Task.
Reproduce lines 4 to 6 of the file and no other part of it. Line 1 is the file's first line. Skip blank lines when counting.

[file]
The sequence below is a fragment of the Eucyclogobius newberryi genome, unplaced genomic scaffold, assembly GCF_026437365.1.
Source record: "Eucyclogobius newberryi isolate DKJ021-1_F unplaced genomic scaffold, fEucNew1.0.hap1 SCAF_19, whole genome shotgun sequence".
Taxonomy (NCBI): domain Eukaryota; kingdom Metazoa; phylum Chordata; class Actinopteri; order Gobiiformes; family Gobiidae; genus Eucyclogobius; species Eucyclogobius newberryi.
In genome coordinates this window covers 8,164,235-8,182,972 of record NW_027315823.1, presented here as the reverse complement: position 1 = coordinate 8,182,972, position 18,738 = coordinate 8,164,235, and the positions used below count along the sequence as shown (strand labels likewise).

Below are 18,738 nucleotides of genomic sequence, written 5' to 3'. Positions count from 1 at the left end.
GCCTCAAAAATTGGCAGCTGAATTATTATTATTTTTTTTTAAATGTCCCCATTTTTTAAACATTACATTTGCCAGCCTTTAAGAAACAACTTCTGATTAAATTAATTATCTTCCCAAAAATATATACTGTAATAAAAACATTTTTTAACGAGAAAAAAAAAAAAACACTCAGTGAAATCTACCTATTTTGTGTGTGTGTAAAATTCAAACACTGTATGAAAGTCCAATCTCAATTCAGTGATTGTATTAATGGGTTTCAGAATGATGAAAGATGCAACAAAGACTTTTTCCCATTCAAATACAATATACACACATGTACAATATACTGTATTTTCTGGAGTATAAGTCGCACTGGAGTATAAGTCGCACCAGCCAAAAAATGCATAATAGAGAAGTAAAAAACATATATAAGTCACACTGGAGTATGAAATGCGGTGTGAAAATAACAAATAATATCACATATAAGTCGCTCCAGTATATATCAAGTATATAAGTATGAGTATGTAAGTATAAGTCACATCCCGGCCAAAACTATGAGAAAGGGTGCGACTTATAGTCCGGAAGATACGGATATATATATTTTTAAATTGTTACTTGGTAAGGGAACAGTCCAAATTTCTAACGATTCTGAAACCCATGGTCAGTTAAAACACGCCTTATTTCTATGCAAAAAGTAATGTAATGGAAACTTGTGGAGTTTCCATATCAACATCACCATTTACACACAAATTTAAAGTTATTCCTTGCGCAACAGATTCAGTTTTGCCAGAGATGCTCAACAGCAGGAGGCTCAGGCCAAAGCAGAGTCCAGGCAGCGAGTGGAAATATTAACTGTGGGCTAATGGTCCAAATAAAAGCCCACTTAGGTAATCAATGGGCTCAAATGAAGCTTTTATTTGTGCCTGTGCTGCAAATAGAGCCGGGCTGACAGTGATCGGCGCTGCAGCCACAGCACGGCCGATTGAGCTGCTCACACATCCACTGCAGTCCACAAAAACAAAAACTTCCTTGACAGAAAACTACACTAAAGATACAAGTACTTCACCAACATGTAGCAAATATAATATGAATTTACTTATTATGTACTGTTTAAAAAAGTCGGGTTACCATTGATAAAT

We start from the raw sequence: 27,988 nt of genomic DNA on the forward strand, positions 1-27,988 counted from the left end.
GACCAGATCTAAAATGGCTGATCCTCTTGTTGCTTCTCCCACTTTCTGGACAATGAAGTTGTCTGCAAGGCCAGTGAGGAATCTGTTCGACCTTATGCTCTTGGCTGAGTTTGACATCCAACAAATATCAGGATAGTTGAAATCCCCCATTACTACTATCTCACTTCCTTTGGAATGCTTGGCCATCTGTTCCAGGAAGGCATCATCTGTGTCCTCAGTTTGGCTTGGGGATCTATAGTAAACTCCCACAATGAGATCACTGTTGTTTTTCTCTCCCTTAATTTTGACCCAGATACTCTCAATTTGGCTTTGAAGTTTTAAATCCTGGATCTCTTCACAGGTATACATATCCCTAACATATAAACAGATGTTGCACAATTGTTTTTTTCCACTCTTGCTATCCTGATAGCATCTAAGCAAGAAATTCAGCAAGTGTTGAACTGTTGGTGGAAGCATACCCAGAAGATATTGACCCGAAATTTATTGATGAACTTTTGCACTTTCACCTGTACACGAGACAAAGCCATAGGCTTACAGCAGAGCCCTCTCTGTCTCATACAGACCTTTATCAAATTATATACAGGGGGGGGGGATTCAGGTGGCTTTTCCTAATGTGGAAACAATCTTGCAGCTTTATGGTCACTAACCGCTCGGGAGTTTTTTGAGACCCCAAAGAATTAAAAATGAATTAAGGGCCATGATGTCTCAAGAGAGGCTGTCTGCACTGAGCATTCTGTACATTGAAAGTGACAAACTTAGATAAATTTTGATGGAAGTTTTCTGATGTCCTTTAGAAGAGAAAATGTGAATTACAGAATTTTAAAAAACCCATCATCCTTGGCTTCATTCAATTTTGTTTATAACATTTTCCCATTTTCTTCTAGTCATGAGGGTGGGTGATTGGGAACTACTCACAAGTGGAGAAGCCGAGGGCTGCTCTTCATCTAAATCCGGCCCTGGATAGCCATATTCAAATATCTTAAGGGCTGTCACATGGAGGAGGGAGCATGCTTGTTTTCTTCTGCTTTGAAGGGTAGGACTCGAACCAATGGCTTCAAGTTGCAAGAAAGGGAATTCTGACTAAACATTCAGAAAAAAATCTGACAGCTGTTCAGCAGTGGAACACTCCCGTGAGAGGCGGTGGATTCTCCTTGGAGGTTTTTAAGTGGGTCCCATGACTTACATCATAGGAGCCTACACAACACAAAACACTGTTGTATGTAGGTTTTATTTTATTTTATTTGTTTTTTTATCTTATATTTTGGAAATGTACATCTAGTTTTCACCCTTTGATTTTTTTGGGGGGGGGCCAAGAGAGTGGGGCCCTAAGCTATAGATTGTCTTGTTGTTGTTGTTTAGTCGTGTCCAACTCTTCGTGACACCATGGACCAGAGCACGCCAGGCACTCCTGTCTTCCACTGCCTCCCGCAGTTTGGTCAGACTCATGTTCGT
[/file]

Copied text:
In genome coordinates this window covers 8,164,235-8,182,972 of record NW_027315823.1, presented here as the reverse complement: position 1 = coordinate 8,182,972, position 18,738 = coordinate 8,164,235, and the positions used below count along the sequence as shown (strand labels likewise).

Below are 18,738 nucleotides of genomic sequence, written 5' to 3'. Positions count from 1 at the left end.
GCCTCAAAAATTGGCAGCTGAATTATTATTATTTTTTTTTAAATGTCCCCATTTTTTAAACATTACATTTGCCAGCCTTTAAGAAACAACTTCTGATTAAATTAATTATCTTCCCAAAAATATATACTGTAATAAAAACATTTTTTAACGAGAAAAAAAAAAAAACACTCAGTGAAATCTACCTATTTTGTGTGTGTGTAAAATTCAAACACTGTATGAAAGTCCAATCTCAATTCAGTGATTGTATTAATGGGTTTCAGAATGATGAAAGATGCAACAAAGACTTTTTCCCATTCAAATACAATATACACACATGTACAATATACTGTATTTTCTGGAGTATAAGTCGCACTGGAGTATAAGTCGCACCAGCCAAAAAATGCATAATAGAGAAGTAAAAAACATATATAAGTCACACTGGAGTATGAAATGCGGTGTGAAAATAACAAATAATATCACATATAAGTCGCTCCAGTATATATCAAGTATATAAGTATGAGTATGTAAGTATAAGTCACATCCCGGCCAAAACTATGAGAAAGGGTGCGACTTATAGTCCGGAAGATACGGATATATATATTTTTAAATTGTTACTTGGTAAGGGAACAGTCCAAATTTCTAACGATTCTGAAACCCATGGTCAGTTAAAACACGCCTTATTTCTATGCAAAAAGTAATGTAATGGAAACTTGTGGAGTTTCCATATCAACATCACCATTTACACACAAATTTAAAGTTATTCCTTGCGCAACAGATTCAGTTTTGCCAGAGATGCTCAACAGCAGGAGGCTCAGGCCAAAGCAGAGTCCAGGCAGCGAGTGGAAATATTAACTGTGGGCTAATGGTCCAAATAAAAGCCCACTTAGGTAATCAATGGGCTCAAATGAAGCTTTTATTTGTGCCTGTGCTGCAAATAGAGCCGGGCTGACAGTGATCGGCGCTGCAGCCACAGCACGGCCGATTGAGCTGCTCACACATCCACTGCAGTCCACAAAAACAAAAACTTCCTTGACAGAAAACTACACTAAAGATACAAGTACTTCACCAACATGTAGCAAATATAATATGAATTTACTTATTATGTACTGTTTAAAAAAGTCGGGTTACCATTGATAAAT